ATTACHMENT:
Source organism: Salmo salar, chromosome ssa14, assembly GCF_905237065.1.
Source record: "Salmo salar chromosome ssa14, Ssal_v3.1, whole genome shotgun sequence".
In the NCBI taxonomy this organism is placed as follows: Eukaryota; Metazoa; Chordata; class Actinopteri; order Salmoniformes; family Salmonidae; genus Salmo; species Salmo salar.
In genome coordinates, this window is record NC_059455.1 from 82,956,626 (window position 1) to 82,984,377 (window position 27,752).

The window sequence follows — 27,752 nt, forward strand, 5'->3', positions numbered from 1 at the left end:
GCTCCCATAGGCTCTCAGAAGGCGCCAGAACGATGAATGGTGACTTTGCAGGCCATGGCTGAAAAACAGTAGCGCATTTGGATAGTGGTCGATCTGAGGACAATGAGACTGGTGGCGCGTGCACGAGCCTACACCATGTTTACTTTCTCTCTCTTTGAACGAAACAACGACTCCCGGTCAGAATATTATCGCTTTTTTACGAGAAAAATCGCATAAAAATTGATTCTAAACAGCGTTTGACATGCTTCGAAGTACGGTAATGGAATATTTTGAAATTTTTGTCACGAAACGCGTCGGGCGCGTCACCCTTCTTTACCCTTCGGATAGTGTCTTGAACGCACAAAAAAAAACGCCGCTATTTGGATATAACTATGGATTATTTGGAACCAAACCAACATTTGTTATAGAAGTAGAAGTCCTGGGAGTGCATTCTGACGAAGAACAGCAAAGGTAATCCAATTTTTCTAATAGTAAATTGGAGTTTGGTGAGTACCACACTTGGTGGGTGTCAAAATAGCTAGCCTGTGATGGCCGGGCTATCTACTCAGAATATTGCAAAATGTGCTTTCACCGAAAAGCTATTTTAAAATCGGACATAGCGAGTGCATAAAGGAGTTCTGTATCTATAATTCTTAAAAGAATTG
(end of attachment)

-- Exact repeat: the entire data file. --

Source organism: Salmo salar, chromosome ssa14, assembly GCF_905237065.1.
Source record: "Salmo salar chromosome ssa14, Ssal_v3.1, whole genome shotgun sequence".
In the NCBI taxonomy this organism is placed as follows: Eukaryota; Metazoa; Chordata; class Actinopteri; order Salmoniformes; family Salmonidae; genus Salmo; species Salmo salar.
In genome coordinates, this window is record NC_059455.1 from 82,956,626 (window position 1) to 82,984,377 (window position 27,752).

The window sequence follows — 27,752 nt, forward strand, 5'->3', positions numbered from 1 at the left end:
GCTCCCATAGGCTCTCAGAAGGCGCCAGAACGATGAATGGTGACTTTGCAGGCCATGGCTGAAAAACAGTAGCGCATTTGGATAGTGGTCGATCTGAGGACAATGAGACTGGTGGCGCGTGCACGAGCCTACACCATGTTTACTTTCTCTCTCTTTGAACGAAACAACGACTCCCGGTCAGAATATTATCGCTTTTTTACGAGAAAAATCGCATAAAAATTGATTCTAAACAGCGTTTGACATGCTTCGAAGTACGGTAATGGAATATTTTGAAATTTTTGTCACGAAACGCGTCGGGCGCGTCACCCTTCTTTACCCTTCGGATAGTGTCTTGAACGCACAAAAAAAAACGCCGCTATTTGGATATAACTATGGATTATTTGGAACCAAACCAACATTTGTTATAGAAGTAGAAGTCCTGGGAGTGCATTCTGACGAAGAACAGCAAAGGTAATCCAATTTTTCTAATAGTAAATTGGAGTTTGGTGAGTACCACACTTGGTGGGTGTCAAAATAGCTAGCCTGTGATGGCCGGGCTATCTACTCAGAATATTGCAAAATGTGCTTTCACCGAAAAGCTATTTTAAAATCGGACATAGCGAGTGCATAAAGGAGTTCTGTATCTATAATTCTTAAAAGAATTG